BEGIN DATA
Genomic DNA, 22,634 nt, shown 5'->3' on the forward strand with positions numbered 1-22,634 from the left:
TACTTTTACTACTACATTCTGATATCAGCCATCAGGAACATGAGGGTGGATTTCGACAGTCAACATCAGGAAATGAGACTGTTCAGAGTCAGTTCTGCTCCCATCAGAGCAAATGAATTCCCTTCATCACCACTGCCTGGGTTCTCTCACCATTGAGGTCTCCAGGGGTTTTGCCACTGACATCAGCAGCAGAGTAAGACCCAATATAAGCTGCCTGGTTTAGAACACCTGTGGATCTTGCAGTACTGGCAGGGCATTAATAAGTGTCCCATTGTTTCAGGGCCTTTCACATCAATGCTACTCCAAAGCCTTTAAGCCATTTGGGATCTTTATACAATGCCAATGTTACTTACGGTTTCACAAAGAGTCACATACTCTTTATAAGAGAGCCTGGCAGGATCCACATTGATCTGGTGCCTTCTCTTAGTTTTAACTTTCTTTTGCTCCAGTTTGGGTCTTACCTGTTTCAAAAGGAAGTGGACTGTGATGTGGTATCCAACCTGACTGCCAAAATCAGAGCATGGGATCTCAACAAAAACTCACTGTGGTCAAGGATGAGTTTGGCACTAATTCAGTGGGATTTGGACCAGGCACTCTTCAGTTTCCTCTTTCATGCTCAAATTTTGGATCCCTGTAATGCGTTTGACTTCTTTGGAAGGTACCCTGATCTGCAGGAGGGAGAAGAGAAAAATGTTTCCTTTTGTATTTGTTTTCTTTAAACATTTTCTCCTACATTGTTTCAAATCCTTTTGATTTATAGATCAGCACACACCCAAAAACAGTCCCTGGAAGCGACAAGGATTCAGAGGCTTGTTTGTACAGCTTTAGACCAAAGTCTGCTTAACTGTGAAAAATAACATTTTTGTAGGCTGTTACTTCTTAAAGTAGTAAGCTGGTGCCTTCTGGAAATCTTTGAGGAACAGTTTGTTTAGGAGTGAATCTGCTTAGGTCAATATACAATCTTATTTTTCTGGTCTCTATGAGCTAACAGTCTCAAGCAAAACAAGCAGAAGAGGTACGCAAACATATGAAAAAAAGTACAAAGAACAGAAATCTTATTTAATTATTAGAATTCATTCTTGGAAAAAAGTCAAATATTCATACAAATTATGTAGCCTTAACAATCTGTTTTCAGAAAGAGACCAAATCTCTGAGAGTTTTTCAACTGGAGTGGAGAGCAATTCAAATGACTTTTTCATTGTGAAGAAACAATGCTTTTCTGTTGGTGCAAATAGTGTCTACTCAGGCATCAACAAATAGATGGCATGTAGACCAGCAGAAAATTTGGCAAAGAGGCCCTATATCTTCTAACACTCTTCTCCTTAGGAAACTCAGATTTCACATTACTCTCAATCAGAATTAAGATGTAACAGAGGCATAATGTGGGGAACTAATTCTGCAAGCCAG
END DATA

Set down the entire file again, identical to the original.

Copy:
Genomic DNA, 22,634 nt, shown 5'->3' on the forward strand with positions numbered 1-22,634 from the left:
TACTTTTACTACTACATTCTGATATCAGCCATCAGGAACATGAGGGTGGATTTCGACAGTCAACATCAGGAAATGAGACTGTTCAGAGTCAGTTCTGCTCCCATCAGAGCAAATGAATTCCCTTCATCACCACTGCCTGGGTTCTCTCACCATTGAGGTCTCCAGGGGTTTTGCCACTGACATCAGCAGCAGAGTAAGACCCAATATAAGCTGCCTGGTTTAGAACACCTGTGGATCTTGCAGTACTGGCAGGGCATTAATAAGTGTCCCATTGTTTCAGGGCCTTTCACATCAATGCTACTCCAAAGCCTTTAAGCCATTTGGGATCTTTATACAATGCCAATGTTACTTACGGTTTCACAAAGAGTCACATACTCTTTATAAGAGAGCCTGGCAGGATCCACATTGATCTGGTGCCTTCTCTTAGTTTTAACTTTCTTTTGCTCCAGTTTGGGTCTTACCTGTTTCAAAAGGAAGTGGACTGTGATGTGGTATCCAACCTGACTGCCAAAATCAGAGCATGGGATCTCAACAAAAACTCACTGTGGTCAAGGATGAGTTTGGCACTAATTCAGTGGGATTTGGACCAGGCACTCTTCAGTTTCCTCTTTCATGCTCAAATTTTGGATCCCTGTAATGCGTTTGACTTCTTTGGAAGGTACCCTGATCTGCAGGAGGGAGAAGAGAAAAATGTTTCCTTTTGTATTTGTTTTCTTTAAACATTTTCTCCTACATTGTTTCAAATCCTTTTGATTTATAGATCAGCACACACCCAAAAACAGTCCCTGGAAGCGACAAGGATTCAGAGGCTTGTTTGTACAGCTTTAGACCAAAGTCTGCTTAACTGTGAAAAATAACATTTTTGTAGGCTGTTACTTCTTAAAGTAGTAAGCTGGTGCCTTCTGGAAATCTTTGAGGAACAGTTTGTTTAGGAGTGAATCTGCTTAGGTCAATATACAATCTTATTTTTCTGGTCTCTATGAGCTAACAGTCTCAAGCAAAACAAGCAGAAGAGGTACGCAAACATATGAAAAAAAGTACAAAGAACAGAAATCTTATTTAATTATTAGAATTCATTCTTGGAAAAAAGTCAAATATTCATACAAATTATGTAGCCTTAACAATCTGTTTTCAGAAAGAGACCAAATCTCTGAGAGTTTTTCAACTGGAGTGGAGAGCAATTCAAATGACTTTTTCATTGTGAAGAAACAATGCTTTTCTGTTGGTGCAAATAGTGTCTACTCAGGCATCAACAAATAGATGGCATGTAGACCAGCAGAAAATTTGGCAAAGAGGCCCTATATCTTCTAACACTCTTCTCCTTAGGAAACTCAGATTTCACATTACTCTCAATCAGAATTAAGATGTAACAGAGGCATAATGTGGGGAACTAATTCTGCAAGCCAG